In mid-2006 Michael Vivio, a veteran newspaper advertising executive, had been publisher of the Waco Tribune-Herald for almost a year, and he was perplexed.
His Texas newspaper, like most dailies, had been hemorrhaging circulation steadily for years. It was selling about 38,000 copies on weekdays and 45,000 on Sunday, and his circulation director had just told him the Cox-owned paper was losing $100,000 a year because of declining street sales. Later, while walking in another city, he glanced at a set of news racks, and found himself asking, "If you had to live or die by what was sold from this news rack, what kind of paper would you make?"
That's when it hit him: The front page should be dominated by an attractive display of the most compelling story of the day, no matter where that story took place.
After conferring with the paper's top editors, he found them willing to give it a try. Thus began a transformation of the Tribune-Herald, an end to its circulation losses and a rethinking of just about everything else the newspaper was doing.
The change to the front page began in September 2006, but only in the edition sold on the street. The impact was immediate. Instead of trailing year-earlier street sales by 7 percent to 8 percent, the numbers almost immediately rose by 7 percent, a startling improvement that has continued.
It soon proved unwieldy to create two editions, one for street sales with the new front-page format and the other for home-delivery containing the usual array of stories. So in a month the new look was applied to all copies.
Although the revamped front page did not have a dramatic effect on home-delivery volume, it did appear to reduce churn — the number of subscriptions canceled that require heavy promotion to replace. With the boost from street sales, total circulation has stabilized — an achievement that few newspapers can claim in this era of falling numbers.
Devoting the bulk of the front page to one story may smack of tabloidism to some, bringing to mind screaming headlines about the latest blood and gore. The reality at the Tribune-Herald is vastly different. On the day I visited the paper, the top front-page story, headlined "A Powerful Possibility," was an attractively presented combination of photographs and text that explained how Jewett, a town of 1,000 50 miles east of Waco, had become one of four national finalists to be the site of a state-of-the-art coal-gasification power plant.
The story contained vignettes of locals, comments from boosters and critics of the project and an illustration on the jump of the geological formation beneath the plant showing how the process is supposed to work. In all, a solid piece of local journalism.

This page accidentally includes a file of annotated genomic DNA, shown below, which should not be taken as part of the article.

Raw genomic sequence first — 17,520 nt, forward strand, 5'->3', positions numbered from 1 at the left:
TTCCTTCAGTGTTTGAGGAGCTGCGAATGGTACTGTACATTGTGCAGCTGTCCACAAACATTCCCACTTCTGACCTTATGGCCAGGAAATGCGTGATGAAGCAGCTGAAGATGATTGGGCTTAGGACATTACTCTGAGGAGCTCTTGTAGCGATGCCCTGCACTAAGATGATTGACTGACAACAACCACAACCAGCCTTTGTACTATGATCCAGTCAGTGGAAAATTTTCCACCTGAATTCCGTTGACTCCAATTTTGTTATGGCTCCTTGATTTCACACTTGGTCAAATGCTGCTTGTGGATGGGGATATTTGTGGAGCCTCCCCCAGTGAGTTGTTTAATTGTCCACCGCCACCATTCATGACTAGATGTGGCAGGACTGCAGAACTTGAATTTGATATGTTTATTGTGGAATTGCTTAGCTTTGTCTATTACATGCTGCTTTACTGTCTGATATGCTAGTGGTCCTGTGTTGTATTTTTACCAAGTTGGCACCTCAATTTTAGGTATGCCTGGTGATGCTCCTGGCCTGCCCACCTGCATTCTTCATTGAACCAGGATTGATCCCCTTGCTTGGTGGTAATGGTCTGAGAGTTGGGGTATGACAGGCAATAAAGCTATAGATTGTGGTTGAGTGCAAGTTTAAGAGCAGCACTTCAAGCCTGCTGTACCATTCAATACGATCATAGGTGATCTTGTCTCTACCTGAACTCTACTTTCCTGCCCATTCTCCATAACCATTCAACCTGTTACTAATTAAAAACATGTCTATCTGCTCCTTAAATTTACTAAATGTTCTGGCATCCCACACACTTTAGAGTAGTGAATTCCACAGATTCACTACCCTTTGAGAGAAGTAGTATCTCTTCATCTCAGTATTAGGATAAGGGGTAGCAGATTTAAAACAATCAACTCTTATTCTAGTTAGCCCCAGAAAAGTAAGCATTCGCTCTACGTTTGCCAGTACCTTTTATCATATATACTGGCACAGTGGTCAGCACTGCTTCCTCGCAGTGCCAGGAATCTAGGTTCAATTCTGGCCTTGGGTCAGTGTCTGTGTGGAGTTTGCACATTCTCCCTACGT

Top stories on earlier days included a report on an investigation of questionable use of credit cards by local school officials; an examination of how the state's new fitness law for schoolchildren was playing out in the area; and an account of how three local families performed in a two-month "energy diet" devised by the newspaper to encourage lower use of electricity, gasoline and natural gas.
The story deemed most compelling typically takes up about three-quarters of the front page, leaving room at the bottom for one or two other stories, which can be local, national or international, and an index to what lies inside as well as a box or two promoting inside stories. The left column features detailed references to stories in various sections.
The Tribune-Herald had other problems besides circulation, notably an expected loss of $700,000 in advertising. Spurred by the success of the format change, the paper began to reassess its advertising strategy as well. A new glossy niche publication, Dwelling, was started last February and has been bringing in up to $29,000 in editions published every other month. Last July brought a Spanish-language weekly, Frontera (Spanish for border), to target Waco's growing Hispanic population; it's expected to generate at least $128,000 a year. An existing monthly magazine, Waco Today, was switched from newsprint to glossy paper, which immediately increased advertising by more than 40 percent.
Perhaps the most concentrated effort was upgrading the newspaper's Web presence. In addition to the usual stories, the site features slideshows and video presentations by staff photographers and freelancers of community events. "If there's a gathering of 100 people anywhere in Waco, we have a photographer there," says Vivio.
Since the paper enhanced its Web offerings, page views have more than doubled to 10.3 million a month and unique local visitors rose to 74,000 in September from the previous September's 44,000; online advertising revenue is running 53 percent above year-earlier numbers.
Many newspapers these days are launching new initiatives as they struggle to prosper in a challenging, fast-evolving media landscape. Given all of the gloom and doom out there, it's refreshing to encounter the Waco Herald-Tribune's promising forays.